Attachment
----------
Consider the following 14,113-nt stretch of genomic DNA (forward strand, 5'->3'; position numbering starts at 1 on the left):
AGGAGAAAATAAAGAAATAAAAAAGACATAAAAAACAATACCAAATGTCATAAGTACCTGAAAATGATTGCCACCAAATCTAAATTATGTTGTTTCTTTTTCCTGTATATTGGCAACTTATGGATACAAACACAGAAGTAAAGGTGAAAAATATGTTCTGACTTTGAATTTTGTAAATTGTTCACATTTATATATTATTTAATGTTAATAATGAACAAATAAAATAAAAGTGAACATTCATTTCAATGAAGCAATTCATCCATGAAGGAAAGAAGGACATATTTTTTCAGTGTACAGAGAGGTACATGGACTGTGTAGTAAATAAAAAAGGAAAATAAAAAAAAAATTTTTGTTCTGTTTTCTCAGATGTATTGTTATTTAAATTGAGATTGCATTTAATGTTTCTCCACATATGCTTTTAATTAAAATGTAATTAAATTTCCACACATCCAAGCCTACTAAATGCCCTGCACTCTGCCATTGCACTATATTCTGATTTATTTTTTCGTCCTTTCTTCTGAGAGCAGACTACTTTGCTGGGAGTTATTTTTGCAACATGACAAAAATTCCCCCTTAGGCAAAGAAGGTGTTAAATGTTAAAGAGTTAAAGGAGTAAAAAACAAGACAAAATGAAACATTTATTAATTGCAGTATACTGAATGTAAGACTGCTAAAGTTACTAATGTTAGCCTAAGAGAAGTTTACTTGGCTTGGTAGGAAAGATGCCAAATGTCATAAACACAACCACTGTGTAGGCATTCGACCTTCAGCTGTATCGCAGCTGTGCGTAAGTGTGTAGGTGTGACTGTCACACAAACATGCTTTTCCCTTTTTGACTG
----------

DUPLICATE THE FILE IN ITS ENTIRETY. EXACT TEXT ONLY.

Consider the following 14,113-nt stretch of genomic DNA (forward strand, 5'->3'; position numbering starts at 1 on the left):
AGGAGAAAATAAAGAAATAAAAAAGACATAAAAAACAATACCAAATGTCATAAGTACCTGAAAATGATTGCCACCAAATCTAAATTATGTTGTTTCTTTTTCCTGTATATTGGCAACTTATGGATACAAACACAGAAGTAAAGGTGAAAAATATGTTCTGACTTTGAATTTTGTAAATTGTTCACATTTATATATTATTTAATGTTAATAATGAACAAATAAAATAAAAGTGAACATTCATTTCAATGAAGCAATTCATCCATGAAGGAAAGAAGGACATATTTTTTCAGTGTACAGAGAGGTACATGGACTGTGTAGTAAATAAAAAAGGAAAATAAAAAAAAAATTTTTGTTCTGTTTTCTCAGATGTATTGTTATTTAAATTGAGATTGCATTTAATGTTTCTCCACATATGCTTTTAATTAAAATGTAATTAAATTTCCACACATCCAAGCCTACTAAATGCCCTGCACTCTGCCATTGCACTATATTCTGATTTATTTTTTCGTCCTTTCTTCTGAGAGCAGACTACTTTGCTGGGAGTTATTTTTGCAACATGACAAAAATTCCCCCTTAGGCAAAGAAGGTGTTAAATGTTAAAGAGTTAAAGGAGTAAAAAACAAGACAAAATGAAACATTTATTAATTGCAGTATACTGAATGTAAGACTGCTAAAGTTACTAATGTTAGCCTAAGAGAAGTTTACTTGGCTTGGTAGGAAAGATGCCAAATGTCATAAACACAACCACTGTGTAGGCATTCGACCTTCAGCTGTATCGCAGCTGTGCGTAAGTGTGTAGGTGTGACTGTCACACAAACATGCTTTTCCCTTTTTGACTG